According to a new research report, healthcare IT spending among state and local governments is projected to grow by $2.7 billion through 2017.
The study, released Dec. 18 by Deltek, Inc., a provider of software and information solutions for professional services firms and government contractors, shows the demand for information technology among U.S. state and local health and human services agencies will increase from $16.6 billion in 2012 to $19.3 billion in 2017, bringing $2.7 billion in new spending to the market at a compound annual growth rate of 3.1 percent.
[See also: 8 healthcare spending trends by state]
According to the report, key forces currently shaping this market include:
- renewed efforts (by most states) to implement health insurance exchanges (HIX) and quality-based care systems for Medicaid, following the recent U.S. Supreme Court decision on the Affordable Care Act;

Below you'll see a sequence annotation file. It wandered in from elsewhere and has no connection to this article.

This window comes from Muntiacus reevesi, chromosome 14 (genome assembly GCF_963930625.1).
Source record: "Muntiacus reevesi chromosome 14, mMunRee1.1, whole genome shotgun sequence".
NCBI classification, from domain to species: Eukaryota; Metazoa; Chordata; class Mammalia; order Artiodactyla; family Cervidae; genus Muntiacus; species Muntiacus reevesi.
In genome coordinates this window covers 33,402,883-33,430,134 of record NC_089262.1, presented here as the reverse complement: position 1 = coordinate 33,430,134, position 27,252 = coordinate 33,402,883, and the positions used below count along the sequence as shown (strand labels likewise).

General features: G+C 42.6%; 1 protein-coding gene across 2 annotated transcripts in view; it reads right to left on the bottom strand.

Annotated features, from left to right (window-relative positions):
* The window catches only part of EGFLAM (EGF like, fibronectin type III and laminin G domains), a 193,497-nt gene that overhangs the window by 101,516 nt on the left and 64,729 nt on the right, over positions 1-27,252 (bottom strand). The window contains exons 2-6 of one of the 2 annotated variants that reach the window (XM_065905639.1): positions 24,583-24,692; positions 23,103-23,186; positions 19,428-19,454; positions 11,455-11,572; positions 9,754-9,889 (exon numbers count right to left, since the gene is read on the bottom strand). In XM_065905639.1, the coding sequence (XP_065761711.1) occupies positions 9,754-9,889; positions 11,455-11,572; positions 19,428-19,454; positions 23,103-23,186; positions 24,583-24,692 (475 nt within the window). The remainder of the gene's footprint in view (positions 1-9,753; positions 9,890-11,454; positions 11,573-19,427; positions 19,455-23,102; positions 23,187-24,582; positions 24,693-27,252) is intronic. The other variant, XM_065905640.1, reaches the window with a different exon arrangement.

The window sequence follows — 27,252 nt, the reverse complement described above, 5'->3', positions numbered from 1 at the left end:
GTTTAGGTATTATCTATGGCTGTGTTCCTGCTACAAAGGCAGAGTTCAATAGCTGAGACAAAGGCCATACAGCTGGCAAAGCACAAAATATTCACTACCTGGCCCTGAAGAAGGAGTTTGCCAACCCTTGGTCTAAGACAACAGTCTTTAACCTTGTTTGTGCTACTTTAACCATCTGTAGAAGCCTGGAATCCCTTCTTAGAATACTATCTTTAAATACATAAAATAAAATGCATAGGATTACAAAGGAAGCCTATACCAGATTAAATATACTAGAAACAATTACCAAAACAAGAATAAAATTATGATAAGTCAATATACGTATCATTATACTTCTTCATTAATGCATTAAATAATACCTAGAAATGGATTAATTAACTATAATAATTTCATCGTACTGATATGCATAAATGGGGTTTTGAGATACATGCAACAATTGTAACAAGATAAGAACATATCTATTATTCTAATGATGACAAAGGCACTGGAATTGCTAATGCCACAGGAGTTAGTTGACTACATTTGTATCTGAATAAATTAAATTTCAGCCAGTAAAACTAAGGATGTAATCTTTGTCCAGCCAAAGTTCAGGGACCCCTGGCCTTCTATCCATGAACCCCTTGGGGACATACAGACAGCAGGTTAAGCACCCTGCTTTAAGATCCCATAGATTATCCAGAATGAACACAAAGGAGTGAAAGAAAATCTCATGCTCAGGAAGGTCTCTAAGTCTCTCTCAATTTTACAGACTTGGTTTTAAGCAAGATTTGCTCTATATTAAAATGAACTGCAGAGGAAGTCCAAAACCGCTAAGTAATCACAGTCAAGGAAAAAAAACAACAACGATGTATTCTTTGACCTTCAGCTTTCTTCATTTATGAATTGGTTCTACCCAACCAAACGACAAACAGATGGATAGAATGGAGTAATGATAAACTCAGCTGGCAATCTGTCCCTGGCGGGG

- gradual stabilization of state and local revenue streams;
- implementation of architectural guidelines to incrementally modernize systems supporting mean-tested benefit programs; and
- increased federal direction and mandates to reduce waste, fraud and abuse (i.e., improper payments).
“Despite the political rancor over federal health care reform, federal, state, and local leaders are committed to reducing the burden of healthcare costs on Medicaid, children’s health insurance, and public health care facilities,” said Chris Dixon, Deltek’s senior manager of state and local industry analysis, in a press release about the research report. “The real question is how governors want to use IT to attack the major concerns of reducing improper payments and moving the health insurance programs toward quality-based care.”